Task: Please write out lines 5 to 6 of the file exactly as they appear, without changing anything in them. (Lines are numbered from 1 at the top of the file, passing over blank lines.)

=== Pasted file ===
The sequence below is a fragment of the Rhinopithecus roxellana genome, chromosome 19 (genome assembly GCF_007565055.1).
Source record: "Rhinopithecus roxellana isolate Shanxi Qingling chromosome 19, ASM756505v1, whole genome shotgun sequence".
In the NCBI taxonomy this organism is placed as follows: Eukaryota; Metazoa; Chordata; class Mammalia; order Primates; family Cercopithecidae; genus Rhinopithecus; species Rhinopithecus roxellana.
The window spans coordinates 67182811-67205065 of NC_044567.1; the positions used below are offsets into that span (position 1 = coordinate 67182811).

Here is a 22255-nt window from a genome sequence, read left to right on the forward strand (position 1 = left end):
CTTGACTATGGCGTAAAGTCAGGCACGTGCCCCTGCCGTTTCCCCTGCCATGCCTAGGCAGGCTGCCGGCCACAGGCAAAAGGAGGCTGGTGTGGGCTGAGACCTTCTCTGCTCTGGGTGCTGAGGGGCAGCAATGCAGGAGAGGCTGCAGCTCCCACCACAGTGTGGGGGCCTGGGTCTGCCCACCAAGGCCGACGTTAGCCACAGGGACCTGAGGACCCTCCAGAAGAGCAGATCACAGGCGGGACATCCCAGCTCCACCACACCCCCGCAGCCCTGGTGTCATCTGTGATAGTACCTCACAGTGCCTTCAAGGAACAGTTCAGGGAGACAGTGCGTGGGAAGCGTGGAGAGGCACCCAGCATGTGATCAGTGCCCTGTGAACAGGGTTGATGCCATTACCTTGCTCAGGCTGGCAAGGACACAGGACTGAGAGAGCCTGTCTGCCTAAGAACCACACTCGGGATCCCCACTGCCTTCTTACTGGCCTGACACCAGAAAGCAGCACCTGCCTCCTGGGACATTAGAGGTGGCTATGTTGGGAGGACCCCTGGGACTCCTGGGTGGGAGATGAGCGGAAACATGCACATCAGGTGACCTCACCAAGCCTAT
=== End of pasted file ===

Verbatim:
Here is a 22255-nt window from a genome sequence, read left to right on the forward strand (position 1 = left end):
CTTGACTATGGCGTAAAGTCAGGCACGTGCCCCTGCCGTTTCCCCTGCCATGCCTAGGCAGGCTGCCGGCCACAGGCAAAAGGAGGCTGGTGTGGGCTGAGACCTTCTCTGCTCTGGGTGCTGAGGGGCAGCAATGCAGGAGAGGCTGCAGCTCCCACCACAGTGTGGGGGCCTGGGTCTGCCCACCAAGGCCGACGTTAGCCACAGGGACCTGAGGACCCTCCAGAAGAGCAGATCACAGGCGGGACATCCCAGCTCCACCACACCCCCGCAGCCCTGGTGTCATCTGTGATAGTACCTCACAGTGCCTTCAAGGAACAGTTCAGGGAGACAGTGCGTGGGAAGCGTGGAGAGGCACCCAGCATGTGATCAGTGCCCTGTGAACAGGGTTGATGCCATTACCTTGCTCAGGCTGGCAAGGACACAGGACTGAGAGAGCCTGTCTGCCTAAGAACCACACTCGGGATCCCCACTGCCTTCTTACTGGCCTGACACCAGAAAGCAGCACCTGCCTCCTGGGACATTAGAGGTGGCTATGTTGGGAGGACCCCTGGGACTCCTGGGTGGGAGATGAGCGGAAACATGCACATCAGGTGACCTCACCAAGCCTAT